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We paddled up stream a bit and turned up Dix river. The Dix had been dammed to form Lake Herrington and we were in the tail waters. We paddled about two miles before we hit class II white water that we weren't able to paddle up, so we beached. We hiked up to what had to be the largest spill way that I've ever seen in my life. Folks, the family and I went to Washington, DC this past week-end to enjoy the buildings and Smithsonian's, and this spill way was more immense and fine in detail than any of the fine structures man has built in the Capital. And of course, we had to climb it.
Curtis, in his youth, almost flew up this massive structure. I, on the other hand, had to wrestle with my fears of climbing up ice covered ledges that sometimes were as small as five feet and sometimes as high as thirty feet to the next ledge. I wasn't so worried going up as I was with the thought of coming back down. But once up, the view was incredible. Some of the rock plates on the way up were up to two hundred feet across and sixty foot wide. They were large enough to put a band on and still have a really nice ball room sized dance floor left over. And there was plate after plate, each one a little smaller than the one below it. And there were crevices in them that would drop down to almost darkness. Just one of the features that you can expect from limestone at the mercy of large volumes of water rushing over it.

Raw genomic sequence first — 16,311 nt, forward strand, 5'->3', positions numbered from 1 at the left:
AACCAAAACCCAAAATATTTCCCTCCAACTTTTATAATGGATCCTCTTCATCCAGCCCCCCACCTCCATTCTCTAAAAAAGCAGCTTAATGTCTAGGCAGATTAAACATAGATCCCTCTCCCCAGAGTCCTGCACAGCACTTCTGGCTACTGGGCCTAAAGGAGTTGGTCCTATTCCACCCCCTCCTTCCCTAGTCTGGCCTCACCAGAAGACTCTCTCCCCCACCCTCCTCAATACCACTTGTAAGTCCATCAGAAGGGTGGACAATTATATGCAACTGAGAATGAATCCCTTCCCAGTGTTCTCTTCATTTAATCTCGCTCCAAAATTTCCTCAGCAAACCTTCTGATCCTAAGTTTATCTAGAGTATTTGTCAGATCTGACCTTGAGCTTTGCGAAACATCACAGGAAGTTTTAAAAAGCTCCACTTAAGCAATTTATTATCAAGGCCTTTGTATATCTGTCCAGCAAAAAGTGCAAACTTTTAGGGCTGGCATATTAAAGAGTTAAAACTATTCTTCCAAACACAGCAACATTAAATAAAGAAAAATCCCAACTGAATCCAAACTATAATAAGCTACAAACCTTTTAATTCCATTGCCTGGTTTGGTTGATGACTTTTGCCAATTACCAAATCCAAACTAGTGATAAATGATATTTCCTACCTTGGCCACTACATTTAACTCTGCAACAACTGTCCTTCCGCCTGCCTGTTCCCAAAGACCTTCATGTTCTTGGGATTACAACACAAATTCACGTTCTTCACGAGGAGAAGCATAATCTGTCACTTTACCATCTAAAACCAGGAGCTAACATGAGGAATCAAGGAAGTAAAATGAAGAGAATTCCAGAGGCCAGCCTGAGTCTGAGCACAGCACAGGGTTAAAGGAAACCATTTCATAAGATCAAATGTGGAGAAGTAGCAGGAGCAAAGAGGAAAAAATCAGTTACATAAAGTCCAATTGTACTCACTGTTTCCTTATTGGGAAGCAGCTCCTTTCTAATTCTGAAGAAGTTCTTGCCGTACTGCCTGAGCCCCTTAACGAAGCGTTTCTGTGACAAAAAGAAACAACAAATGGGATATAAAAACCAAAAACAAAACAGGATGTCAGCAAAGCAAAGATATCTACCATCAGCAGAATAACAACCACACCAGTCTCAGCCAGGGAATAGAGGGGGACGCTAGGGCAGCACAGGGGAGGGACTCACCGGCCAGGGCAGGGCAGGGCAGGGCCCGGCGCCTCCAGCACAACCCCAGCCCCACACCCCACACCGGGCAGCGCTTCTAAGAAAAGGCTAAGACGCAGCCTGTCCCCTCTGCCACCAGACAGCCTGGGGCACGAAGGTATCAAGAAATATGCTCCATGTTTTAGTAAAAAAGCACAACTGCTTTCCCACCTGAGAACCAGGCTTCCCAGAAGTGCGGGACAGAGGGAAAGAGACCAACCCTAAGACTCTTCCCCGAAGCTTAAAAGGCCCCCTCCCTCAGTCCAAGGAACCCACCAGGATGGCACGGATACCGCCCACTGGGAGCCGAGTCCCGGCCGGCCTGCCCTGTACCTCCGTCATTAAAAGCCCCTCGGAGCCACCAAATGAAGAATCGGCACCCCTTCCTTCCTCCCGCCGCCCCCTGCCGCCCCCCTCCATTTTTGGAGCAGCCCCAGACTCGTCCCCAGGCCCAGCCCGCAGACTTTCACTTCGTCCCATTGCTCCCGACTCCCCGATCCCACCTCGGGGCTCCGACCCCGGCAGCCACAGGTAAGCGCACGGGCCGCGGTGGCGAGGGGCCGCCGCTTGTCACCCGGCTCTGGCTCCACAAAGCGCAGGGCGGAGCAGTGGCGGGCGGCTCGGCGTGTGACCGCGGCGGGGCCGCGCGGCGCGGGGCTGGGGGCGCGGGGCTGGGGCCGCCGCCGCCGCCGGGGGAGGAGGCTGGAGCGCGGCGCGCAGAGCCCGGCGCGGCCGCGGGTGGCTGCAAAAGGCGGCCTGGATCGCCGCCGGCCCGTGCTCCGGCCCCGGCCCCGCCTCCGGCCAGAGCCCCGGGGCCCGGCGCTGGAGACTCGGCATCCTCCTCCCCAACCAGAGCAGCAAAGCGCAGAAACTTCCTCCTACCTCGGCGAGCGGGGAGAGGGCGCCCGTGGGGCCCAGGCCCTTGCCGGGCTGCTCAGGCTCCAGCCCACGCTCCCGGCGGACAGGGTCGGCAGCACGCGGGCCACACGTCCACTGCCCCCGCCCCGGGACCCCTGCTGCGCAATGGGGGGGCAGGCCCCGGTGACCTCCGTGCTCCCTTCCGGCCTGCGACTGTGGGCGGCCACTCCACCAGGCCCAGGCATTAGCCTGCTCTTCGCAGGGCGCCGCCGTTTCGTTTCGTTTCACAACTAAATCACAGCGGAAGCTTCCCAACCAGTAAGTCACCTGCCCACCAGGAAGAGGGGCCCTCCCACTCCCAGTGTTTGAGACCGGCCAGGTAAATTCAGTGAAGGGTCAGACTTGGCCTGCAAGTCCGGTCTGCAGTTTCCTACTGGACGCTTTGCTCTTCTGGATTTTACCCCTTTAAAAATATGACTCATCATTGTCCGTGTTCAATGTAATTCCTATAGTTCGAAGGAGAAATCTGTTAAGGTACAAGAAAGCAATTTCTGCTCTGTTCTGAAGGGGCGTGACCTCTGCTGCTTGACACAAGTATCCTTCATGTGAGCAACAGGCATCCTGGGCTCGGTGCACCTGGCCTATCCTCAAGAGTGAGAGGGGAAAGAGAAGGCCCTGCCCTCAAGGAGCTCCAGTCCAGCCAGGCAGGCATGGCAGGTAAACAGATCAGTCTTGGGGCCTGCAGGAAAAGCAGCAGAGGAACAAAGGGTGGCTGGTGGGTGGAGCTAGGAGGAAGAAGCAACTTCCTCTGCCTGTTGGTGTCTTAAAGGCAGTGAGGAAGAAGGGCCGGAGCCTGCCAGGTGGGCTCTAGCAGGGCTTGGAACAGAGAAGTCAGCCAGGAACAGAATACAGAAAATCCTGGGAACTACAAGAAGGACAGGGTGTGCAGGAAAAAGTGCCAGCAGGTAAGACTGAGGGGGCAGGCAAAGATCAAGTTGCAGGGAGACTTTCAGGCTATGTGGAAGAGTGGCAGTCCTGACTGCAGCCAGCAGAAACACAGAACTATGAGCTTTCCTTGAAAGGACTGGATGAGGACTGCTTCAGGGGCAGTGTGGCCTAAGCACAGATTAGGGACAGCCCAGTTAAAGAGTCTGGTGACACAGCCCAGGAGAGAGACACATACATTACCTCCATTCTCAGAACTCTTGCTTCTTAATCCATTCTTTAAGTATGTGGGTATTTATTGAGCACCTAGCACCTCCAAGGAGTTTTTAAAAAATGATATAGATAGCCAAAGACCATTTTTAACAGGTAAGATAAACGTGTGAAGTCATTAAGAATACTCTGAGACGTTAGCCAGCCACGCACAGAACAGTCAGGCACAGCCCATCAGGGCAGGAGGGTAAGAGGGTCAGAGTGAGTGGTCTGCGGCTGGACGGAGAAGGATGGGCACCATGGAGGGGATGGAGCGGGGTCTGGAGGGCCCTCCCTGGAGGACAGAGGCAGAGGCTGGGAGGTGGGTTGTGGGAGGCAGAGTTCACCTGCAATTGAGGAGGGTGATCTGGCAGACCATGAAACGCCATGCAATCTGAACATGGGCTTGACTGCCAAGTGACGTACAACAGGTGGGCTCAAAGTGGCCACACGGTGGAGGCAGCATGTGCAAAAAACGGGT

A really great day. But I can't even begin to describe how bad my thighs hurt from not being used to climbing like that. Curtis and I have decided that next Monday we are going to drive to this location and hike it all day to work the leg muscles that have obviously been ignored. Plus, it is one of those areas that need a bit more exploring to see all that it has to offer.
Later folks, have a great day!
Bent Shaft Canoe Paddles
Wall Mount Boat Racks